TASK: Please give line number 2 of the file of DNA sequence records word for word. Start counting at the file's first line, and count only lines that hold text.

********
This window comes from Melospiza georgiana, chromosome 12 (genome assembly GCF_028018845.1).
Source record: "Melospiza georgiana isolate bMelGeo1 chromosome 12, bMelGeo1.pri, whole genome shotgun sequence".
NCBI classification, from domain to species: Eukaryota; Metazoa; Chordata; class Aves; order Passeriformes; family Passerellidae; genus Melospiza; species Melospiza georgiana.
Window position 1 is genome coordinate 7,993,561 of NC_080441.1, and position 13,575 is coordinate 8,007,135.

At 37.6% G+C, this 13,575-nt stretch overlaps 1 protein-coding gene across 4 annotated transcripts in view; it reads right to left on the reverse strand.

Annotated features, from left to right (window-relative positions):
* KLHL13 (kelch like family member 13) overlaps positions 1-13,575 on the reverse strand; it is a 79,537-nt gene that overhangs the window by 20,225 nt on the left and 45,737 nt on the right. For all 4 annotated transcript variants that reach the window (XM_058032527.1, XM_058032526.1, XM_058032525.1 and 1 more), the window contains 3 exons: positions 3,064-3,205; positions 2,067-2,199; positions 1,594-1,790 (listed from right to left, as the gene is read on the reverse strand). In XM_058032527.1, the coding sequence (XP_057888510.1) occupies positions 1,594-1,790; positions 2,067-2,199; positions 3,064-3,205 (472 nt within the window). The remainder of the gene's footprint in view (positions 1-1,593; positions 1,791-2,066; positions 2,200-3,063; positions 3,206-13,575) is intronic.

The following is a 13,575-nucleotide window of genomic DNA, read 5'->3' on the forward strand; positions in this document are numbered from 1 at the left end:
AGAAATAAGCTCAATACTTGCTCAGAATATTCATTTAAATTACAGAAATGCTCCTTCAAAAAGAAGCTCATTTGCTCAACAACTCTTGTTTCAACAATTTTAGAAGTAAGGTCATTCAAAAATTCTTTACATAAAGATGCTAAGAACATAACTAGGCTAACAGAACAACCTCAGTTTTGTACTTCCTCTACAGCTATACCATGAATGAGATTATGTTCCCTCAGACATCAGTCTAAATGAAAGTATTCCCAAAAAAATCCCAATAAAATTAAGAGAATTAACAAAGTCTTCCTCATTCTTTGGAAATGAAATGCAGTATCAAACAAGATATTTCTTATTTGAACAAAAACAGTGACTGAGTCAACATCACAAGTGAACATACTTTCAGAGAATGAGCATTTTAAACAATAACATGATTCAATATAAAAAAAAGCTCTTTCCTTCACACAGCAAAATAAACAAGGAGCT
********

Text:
Source record: "Melospiza georgiana isolate bMelGeo1 chromosome 12, bMelGeo1.pri, whole genome shotgun sequence".